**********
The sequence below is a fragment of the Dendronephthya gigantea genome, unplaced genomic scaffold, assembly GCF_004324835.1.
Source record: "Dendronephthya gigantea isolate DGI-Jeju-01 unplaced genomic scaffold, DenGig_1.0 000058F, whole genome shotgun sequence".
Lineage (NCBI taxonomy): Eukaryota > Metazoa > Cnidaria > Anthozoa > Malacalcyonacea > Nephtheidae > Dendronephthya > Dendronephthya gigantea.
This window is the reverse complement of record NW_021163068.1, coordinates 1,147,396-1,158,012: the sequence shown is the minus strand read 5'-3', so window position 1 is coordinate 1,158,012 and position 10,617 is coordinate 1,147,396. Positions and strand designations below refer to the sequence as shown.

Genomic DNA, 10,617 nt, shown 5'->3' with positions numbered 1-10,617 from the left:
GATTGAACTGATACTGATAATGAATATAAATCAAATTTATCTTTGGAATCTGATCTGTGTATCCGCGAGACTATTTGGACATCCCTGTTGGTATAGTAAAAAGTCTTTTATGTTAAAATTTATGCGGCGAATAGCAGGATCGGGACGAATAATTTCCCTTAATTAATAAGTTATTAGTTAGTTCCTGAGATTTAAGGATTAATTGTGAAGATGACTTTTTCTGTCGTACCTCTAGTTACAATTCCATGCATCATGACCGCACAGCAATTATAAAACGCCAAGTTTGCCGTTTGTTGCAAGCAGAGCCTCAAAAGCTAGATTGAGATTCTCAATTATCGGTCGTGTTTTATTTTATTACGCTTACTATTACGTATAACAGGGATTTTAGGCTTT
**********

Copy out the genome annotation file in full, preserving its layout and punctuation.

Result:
The sequence below is a fragment of the Dendronephthya gigantea genome, unplaced genomic scaffold, assembly GCF_004324835.1.
Source record: "Dendronephthya gigantea isolate DGI-Jeju-01 unplaced genomic scaffold, DenGig_1.0 000058F, whole genome shotgun sequence".
Lineage (NCBI taxonomy): Eukaryota > Metazoa > Cnidaria > Anthozoa > Malacalcyonacea > Nephtheidae > Dendronephthya > Dendronephthya gigantea.
This window is the reverse complement of record NW_021163068.1, coordinates 1,147,396-1,158,012: the sequence shown is the minus strand read 5'-3', so window position 1 is coordinate 1,158,012 and position 10,617 is coordinate 1,147,396. Positions and strand designations below refer to the sequence as shown.

Genomic DNA, 10,617 nt, shown 5'->3' with positions numbered 1-10,617 from the left:
GATTGAACTGATACTGATAATGAATATAAATCAAATTTATCTTTGGAATCTGATCTGTGTATCCGCGAGACTATTTGGACATCCCTGTTGGTATAGTAAAAAGTCTTTTATGTTAAAATTTATGCGGCGAATAGCAGGATCGGGACGAATAATTTCCCTTAATTAATAAGTTATTAGTTAGTTCCTGAGATTTAAGGATTAATTGTGAAGATGACTTTTTCTGTCGTACCTCTAGTTACAATTCCATGCATCATGACCGCACAGCAATTATAAAACGCCAAGTTTGCCGTTTGTTGCAAGCAGAGCCTCAAAAGCTAGATTGAGATTCTCAATTATCGGTCGTGTTTTATTTTATTACGCTTACTATTACGTATAACAGGGATTTTAGGCTTT